A Church Longing To Rise Again [PART 2]

Albert Bogle May 22, 2020 0 0
A Church Longing To Rise Again [PART 2]

In part 1 of this article I discussed the virtual church’s open door, new reformations in worship, emotional expression and creating connecting spaces. We are living in an age where people are longing to worship God in Spirit and in truth. Sometimes it is valuable to deconstruct in order to reconstruct and build for the future. Often deconstruction is all about longing. I think there is a great deal more theological and practical thinking that can be carried out to unpack a theology of longing.

 It is also evident  within society, that more people than ever are involved in areas of self expression and awareness. There is a rise in the numbers involved in the expressive arts, in sports and also in the use of social media.  It could be argued  this rise has come about because of a unique spiritual awaking that is happening. There is a new connection that is being made between technology, theology and nature and a great deal of this is happening beyond church walls. Technology is giving us an insight into some of the great theological truths about God. A great many theological questions have been explored through cyber space novels and films. The longing for what we shall be is a profoundly godly aspiration. The Spirit of God is at work in the world far beyond the reach of formal church activities.

For many beyond the church walls it is like a spiritual search for what feels like a memory of something that was in the distant past, a longing for something deeper, and richer in life. In some new way people are evolving with a desire to express feelings, emotions and personal longings for that which cannot be articulated. C. S. Lewis  was tuned into this feeling. This sense of longing has been identified in the German word ‘Sehnsucht’, meaning longing or desire, an awareness, a sense of what one feels one once knew has been, yet has never yet been, but will be. Our challenge must surely be to link this longing in the human heart to our spiritual quest for God and the way we create and organise public worship. For many the internet will be the first port of call. We need to invest first of all in producing relevant worshipful content before promoting a marketing strategy for physical church attendance.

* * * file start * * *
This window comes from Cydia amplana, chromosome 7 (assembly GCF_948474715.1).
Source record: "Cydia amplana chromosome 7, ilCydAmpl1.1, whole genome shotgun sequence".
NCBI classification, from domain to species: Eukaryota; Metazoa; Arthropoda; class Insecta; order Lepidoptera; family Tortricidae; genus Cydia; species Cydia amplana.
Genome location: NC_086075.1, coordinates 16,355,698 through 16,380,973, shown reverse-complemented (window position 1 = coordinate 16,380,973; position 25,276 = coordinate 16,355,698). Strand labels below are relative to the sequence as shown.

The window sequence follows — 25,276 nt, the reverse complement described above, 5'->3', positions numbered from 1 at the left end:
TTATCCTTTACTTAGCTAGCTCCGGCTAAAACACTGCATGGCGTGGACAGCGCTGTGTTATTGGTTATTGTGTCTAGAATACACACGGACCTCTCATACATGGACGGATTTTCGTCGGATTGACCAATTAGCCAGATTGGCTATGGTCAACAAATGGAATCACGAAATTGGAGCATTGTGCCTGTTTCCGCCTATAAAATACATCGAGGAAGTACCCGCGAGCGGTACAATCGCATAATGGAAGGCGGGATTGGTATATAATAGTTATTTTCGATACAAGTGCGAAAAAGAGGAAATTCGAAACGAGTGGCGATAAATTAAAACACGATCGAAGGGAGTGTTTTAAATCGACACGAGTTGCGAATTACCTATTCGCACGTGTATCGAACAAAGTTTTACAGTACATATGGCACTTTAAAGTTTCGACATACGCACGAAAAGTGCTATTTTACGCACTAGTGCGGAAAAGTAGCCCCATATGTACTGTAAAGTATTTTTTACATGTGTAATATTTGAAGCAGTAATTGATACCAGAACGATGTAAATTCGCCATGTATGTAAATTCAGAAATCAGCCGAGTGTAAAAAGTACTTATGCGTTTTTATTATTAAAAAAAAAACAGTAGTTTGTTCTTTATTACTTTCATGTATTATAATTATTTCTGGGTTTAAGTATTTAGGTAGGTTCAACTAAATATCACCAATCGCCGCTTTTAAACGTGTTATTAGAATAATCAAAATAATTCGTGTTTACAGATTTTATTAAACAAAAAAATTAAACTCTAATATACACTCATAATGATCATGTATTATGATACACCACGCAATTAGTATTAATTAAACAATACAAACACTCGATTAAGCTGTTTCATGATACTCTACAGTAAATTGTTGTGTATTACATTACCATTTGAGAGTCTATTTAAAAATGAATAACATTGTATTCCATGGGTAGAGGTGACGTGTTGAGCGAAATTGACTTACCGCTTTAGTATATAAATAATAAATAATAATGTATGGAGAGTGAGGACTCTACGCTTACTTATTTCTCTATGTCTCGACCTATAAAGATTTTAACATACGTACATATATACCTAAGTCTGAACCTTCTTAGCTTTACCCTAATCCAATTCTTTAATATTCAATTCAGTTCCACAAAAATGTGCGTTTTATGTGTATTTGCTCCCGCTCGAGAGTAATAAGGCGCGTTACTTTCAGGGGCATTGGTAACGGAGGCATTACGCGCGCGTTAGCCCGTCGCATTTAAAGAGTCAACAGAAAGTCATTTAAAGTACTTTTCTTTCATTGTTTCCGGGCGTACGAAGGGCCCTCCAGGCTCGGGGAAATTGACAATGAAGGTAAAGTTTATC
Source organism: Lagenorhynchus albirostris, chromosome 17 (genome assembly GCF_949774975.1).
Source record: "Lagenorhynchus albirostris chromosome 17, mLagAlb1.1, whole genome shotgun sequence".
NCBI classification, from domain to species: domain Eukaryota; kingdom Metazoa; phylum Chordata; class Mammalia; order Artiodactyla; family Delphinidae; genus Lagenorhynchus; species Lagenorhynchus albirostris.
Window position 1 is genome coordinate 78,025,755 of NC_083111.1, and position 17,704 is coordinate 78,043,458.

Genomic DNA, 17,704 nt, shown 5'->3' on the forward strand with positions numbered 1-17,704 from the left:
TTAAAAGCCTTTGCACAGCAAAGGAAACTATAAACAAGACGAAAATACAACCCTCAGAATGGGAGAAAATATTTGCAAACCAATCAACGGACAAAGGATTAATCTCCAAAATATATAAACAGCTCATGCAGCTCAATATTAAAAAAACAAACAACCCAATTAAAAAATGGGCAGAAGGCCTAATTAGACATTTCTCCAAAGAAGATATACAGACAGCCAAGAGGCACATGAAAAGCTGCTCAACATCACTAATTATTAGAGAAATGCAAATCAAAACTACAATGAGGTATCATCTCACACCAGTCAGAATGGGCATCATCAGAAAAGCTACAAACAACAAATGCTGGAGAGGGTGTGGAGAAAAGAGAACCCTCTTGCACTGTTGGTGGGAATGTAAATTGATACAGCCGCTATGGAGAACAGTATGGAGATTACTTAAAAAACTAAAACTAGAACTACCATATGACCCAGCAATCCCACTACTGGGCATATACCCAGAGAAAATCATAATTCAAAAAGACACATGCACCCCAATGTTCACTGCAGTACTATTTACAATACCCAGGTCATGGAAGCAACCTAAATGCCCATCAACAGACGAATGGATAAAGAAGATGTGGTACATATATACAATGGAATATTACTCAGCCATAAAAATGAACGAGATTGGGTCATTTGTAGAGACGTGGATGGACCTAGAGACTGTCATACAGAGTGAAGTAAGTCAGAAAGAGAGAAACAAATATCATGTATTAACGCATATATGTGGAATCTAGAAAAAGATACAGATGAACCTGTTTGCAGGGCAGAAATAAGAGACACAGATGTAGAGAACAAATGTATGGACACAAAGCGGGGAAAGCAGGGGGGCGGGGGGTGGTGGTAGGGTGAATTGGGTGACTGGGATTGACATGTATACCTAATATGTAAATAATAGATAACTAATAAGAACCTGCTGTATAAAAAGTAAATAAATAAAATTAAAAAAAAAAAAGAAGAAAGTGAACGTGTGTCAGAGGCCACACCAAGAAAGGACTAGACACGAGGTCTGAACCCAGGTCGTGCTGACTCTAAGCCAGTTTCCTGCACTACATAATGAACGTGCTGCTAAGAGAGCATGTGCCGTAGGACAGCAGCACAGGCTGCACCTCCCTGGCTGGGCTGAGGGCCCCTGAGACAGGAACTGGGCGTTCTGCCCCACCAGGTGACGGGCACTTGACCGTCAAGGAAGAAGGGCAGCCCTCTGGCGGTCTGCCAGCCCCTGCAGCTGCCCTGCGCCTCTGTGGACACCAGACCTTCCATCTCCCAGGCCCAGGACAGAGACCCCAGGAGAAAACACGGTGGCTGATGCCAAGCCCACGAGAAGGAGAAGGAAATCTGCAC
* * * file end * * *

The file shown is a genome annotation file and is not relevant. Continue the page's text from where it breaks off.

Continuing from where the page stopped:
There is so much hope and vision-casting that can be described and pondered upon by the word ‘longing’  There is a longing for something new and creative, a longing for something familiar and comforting, a longing for all this to come to an end, yet a longing that everything will no longer be the same. A longing for a much better world. A longing for a different church.

Facing reality and ritual

Yet knowing a great deal of what once was will no longer exist, means, we need to be sure of what will exist. In the sacraments we surely have a continuity that will help us build a bridge to a new beginning. At the centre of the Christian’s life is Baptism, a physical expression of a longing to be born anew of the Spirit of God and in the Communion Service, is this not a longing, a foretaste of that fellowship and Communion still to be? There is so much creativity, hope consolation and glory that can be expressed around these two sacraments of the reformed church. We have no poverty of theology or ritual. It is time to re-awaken our souls to the Spirit and presence of God that is already working in our world. Baptism and Communion remind us of God's grace at work in our lives. I hope to write another blog shortly on the relevance of engaging on line with the sacraments.

A re-constructed network

The Church of Scotland was in the middle of an organised deconstruction and along came COVID-19 and within a few weeks the whole structure has been shaken to its foundations. But I believe that we have good foundations to build upon,  if we build on our Baptism and the gift of the Lord’s Supper. These rituals are expressions of our longing to become part of the new creation of the risen Christ. And these rituals can be meaningful to a new generation in search of a redeemed creation. The rise of the ecological movement further underlines the theology of longing that can be found at the heart of this generation.